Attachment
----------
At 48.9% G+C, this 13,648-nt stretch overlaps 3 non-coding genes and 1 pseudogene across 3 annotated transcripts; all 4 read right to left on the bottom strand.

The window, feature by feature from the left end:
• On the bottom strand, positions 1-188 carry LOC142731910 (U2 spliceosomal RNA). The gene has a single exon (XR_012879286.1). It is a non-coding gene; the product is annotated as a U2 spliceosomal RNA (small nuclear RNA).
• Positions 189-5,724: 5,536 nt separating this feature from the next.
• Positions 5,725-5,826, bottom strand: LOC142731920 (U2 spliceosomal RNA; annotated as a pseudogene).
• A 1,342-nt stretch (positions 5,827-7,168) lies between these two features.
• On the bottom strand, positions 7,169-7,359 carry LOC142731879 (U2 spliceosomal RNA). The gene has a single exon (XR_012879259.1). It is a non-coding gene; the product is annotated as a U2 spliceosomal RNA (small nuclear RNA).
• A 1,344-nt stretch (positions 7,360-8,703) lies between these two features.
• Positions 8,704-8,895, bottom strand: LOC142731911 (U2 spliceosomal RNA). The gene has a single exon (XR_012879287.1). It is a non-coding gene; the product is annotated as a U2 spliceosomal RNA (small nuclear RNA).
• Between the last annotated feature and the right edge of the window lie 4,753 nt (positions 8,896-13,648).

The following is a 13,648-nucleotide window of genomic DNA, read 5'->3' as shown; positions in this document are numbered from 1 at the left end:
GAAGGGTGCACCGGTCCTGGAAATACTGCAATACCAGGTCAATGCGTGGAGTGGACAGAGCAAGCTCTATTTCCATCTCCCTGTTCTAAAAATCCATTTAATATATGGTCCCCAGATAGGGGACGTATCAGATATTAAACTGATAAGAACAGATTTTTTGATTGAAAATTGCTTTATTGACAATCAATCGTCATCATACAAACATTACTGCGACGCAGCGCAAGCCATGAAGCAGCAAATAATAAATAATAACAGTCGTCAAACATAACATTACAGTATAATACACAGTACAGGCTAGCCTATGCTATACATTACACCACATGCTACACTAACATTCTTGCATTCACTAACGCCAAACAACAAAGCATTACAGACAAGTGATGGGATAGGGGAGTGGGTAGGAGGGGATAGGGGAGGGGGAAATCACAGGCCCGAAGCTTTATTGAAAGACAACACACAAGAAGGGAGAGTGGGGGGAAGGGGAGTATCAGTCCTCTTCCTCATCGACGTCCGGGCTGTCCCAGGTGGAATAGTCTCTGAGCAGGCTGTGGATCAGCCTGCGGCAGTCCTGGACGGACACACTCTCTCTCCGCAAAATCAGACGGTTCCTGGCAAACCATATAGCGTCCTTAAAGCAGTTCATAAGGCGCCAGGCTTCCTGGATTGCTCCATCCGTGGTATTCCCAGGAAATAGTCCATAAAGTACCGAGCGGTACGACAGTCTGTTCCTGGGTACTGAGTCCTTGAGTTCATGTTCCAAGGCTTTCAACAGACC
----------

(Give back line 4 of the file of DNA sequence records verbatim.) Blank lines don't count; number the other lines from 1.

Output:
• Positions 189-5,724: 5,536 nt separating this feature from the next.